“Reads like a mystery”—PBS News Hour
When reclusive, millionaire artist Robert Indiana died in 2018, he left behind dark rumors and scandal, as well as an estate embroiled in lawsuits and facing accusations of fraud. Here, for the first time, are all the pieces to the bizarre true story of the artist’s final days, the aftermath, the deceptive world that surrounded him, and the inner workings of art as very big business.
“I’m not a business man, I'm an artist,” Robert Indiana said, refusing to copyright his iconic LOVE sculpture in 1965. An odd and tortured soul, an artist who wanted both fame and solitude, Indiana surrounded himself with people to manage his life and work. Yet, he frequently changed his mind and often fired or belittled those who worked with him. By 2008, when Indiana created the sculpture HOPE—or did he?—the artist had signed away his work for others to exploit, creating doubt about whether he had even seen artwork sold for very high prices under his name.
At the time of his death, Indiana left an estate worth millions—and unsettling suspicions. There were allegations of fraudulent artwork, of elder abuse, of caregivers who subjected him to horrendous living conditions. There were questions about the inconclusive autopsy and rumors that his final will had been signed under coercion. There were strong suspicions about the freeloaders who’d attached themselves to the famous artist. “In the final hours of his life,” the author writes, “Robert Indiana was without the grace of a better angel, as the people closest to him covered their tracks and plotted their defenses.”
With unparalleled access to the key players in Indiana’s life, author Bob Keyes tells a fast-paced and riveting story that provides a rare inside look into the life of an artist as well as the often, too often, unscrupulous world of high-end art. The reader is taken inside the world of art dealers, law firms, and an array of local characters in Maine whose lives intersected with the internationally revered artist living in an old Odd Fellows Hall on Vinalhaven Island.
The Isolation Artist is for anyone interested in contemporary art, business, and the perilous intersection between them. It an extraordinary window into the life and death of a singular and contradictory American artist—one whose work touched countless millions through everything from postage stamps to political campaigns to museums—even as he lived and died in isolation, with a lack of love, the loss of hope, and lots and lots of money.
Praise for The Isolation Artist: Scandal, Deception, and the Last Days of Robert Indiana
“Keyes’ book reads like a mystery, with a cast of art dealers, lawyers, caregivers, and assistants, many of who were treated badly by Indiana, many of whom made a lot of money from their association with him. And his case of death ruled inconclusive by a medical examiner.”
—PBS News Hour
“Engrossing….This hard-hitting exposé of the contemporary art world and one of its controversial figures deserves a wide audience.”
“There are enough characters involved to put a prestige HBO drama series to shame … Keyes’s book intrigues because of the mysteries at its core...”
“Shrewd and riveting…a spellbinding cautionary tale about the tricky business of mixing art with commerce…Keyes approaches his first book with a scholar's attention to detail and a muckraker's doggedness.”
“A highly readable and thoroughly researched piece of investigative journalism. Bob Keyes tackles it squarely and with genuine compassion.”
—Maine Sunday Telegram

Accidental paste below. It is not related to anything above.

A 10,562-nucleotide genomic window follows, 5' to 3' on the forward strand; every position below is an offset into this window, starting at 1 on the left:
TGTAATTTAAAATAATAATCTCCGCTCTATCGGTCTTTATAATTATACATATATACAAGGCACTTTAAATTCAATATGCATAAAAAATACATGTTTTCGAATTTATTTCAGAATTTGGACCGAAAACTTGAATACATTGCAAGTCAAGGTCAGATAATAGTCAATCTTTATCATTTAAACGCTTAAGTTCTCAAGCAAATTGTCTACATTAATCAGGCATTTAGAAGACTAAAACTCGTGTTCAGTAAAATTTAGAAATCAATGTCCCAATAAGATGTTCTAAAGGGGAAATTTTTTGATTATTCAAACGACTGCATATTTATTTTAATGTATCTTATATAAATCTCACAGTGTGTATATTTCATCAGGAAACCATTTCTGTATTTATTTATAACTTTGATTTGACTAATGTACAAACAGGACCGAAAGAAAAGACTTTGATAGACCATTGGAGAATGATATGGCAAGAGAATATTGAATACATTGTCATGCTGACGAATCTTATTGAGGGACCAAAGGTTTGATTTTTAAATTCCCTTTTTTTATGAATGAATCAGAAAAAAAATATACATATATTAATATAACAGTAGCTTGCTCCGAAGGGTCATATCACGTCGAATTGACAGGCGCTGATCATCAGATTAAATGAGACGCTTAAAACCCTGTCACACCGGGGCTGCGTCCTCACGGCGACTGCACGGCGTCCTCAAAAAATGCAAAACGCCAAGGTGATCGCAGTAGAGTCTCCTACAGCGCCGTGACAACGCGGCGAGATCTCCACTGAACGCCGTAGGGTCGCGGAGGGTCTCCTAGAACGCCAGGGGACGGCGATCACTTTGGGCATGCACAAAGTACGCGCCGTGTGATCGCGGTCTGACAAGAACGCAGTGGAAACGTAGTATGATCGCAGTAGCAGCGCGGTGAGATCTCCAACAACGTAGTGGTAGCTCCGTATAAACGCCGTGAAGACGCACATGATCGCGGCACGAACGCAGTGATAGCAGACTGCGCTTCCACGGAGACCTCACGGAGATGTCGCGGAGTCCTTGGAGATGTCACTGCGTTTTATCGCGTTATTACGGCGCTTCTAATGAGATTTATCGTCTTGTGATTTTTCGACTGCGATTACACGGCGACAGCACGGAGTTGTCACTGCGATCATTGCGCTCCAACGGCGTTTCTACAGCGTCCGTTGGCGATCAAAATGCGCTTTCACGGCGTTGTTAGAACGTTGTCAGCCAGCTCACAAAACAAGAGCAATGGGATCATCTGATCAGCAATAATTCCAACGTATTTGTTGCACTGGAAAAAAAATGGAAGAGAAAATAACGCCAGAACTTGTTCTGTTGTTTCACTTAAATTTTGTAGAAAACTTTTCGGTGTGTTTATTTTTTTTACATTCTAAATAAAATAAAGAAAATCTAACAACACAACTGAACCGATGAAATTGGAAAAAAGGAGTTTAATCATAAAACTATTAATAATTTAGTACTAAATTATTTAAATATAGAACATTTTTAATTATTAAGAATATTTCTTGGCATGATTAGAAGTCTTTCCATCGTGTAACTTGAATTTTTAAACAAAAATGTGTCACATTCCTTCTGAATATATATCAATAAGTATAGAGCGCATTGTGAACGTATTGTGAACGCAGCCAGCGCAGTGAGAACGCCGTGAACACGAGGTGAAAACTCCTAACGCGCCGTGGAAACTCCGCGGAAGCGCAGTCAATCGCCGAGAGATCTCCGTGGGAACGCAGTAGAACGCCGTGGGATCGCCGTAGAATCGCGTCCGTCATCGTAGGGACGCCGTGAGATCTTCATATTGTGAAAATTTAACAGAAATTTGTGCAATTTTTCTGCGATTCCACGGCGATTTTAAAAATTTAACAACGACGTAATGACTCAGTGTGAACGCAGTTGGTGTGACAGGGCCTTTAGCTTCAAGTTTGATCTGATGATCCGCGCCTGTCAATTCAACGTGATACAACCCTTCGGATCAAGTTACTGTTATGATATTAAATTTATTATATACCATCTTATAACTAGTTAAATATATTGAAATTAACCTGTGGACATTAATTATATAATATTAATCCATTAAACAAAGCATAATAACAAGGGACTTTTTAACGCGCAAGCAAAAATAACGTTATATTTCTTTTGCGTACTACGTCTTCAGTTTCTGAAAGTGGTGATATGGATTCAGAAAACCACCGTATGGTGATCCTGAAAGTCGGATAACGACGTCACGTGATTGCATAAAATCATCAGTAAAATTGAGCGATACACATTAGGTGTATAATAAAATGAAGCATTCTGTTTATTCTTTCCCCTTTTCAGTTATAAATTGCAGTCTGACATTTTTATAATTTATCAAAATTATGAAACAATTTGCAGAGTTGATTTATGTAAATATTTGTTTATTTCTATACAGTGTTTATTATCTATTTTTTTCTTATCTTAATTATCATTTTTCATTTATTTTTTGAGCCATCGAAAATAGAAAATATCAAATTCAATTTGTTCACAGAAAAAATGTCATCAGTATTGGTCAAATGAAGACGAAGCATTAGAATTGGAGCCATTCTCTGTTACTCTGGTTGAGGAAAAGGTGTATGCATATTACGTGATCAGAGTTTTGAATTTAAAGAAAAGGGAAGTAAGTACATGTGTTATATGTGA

“Bob Keyes has constructed an aptly circular narrative to explore Robert Indiana’s LOVE-less hoarding of hurt in a Maine-island fortress worthy of Stephen King or Jeffrey Epstein. Connecting the dots, from Indiana’s classic Sixties stand for art over money, to his later-life King Baby rage at the money-mad art world he believed had gypped him, Keyes’s fast-paced investigation reveals the ever-diminishing forms that Indiana’s grandiose self-deceit took as he seduced ringkissers and faked four-letter remakes, cashing in on the kind of decamillion-dollar grift and plunder that made the artist’s final days a signpost for the too-much-but-never-enough era that is still defrauding LOVE and HOPE.”
—David Michaelis, author of N. C. Wyeth: A Biography
“In this disturbing account of the murky final years of a famous, self-sabotaging artist, Bob Keyes teases out the competing motivations and frequent skullduggery of a jaw-dropping cast of opportunists, takers, frauds, and hangers-on. It reads like a spy novel; I was riveted.”
—Monica Wood, author of The One-in-a-Million Boy
“The Isolation Artist is a scandalously good tale of intrigue set on a remote Maine island and featuring a rogue's gallery of art hucksters, small-town grifters, and self-dealing drug addicts. But the chief rogue in Bob Keyes's masterful investigation is Robert Indiana, a troubled genius who was often more trouble than he was worth and whose death has revealed webs of deceit that Keyes excels in unspinning.”
—Paul Doiron, author of the Mike Bowditch series
“The Isolation Artist is a richly-reported tale of artistic genius undone by extravagance, greed, and age. Bob Keyes has delivered a singular book, revealing all the players and palace intrigue surrounding the life—and controversial death—of American icon Robert Indiana. I’ve been a fan of Keyes’ work for years, and this feels like a book he was born to write, cracking the hard exteriors of the New York City art world and a remote Maine island for the complicated truth within.”
—Michael Paterniti, author of Love and Other Ways of Dying
Bob Keyes has been a journalist for four decades. He is an award-winning, nationally recognized arts writer and storyteller with specialties in American visual arts and the contemporary culture of New England. Keyes has written about arts and culture for the Portland Press Herald and Maine Sunday Telegram since 2002. He lives with his family in Maine.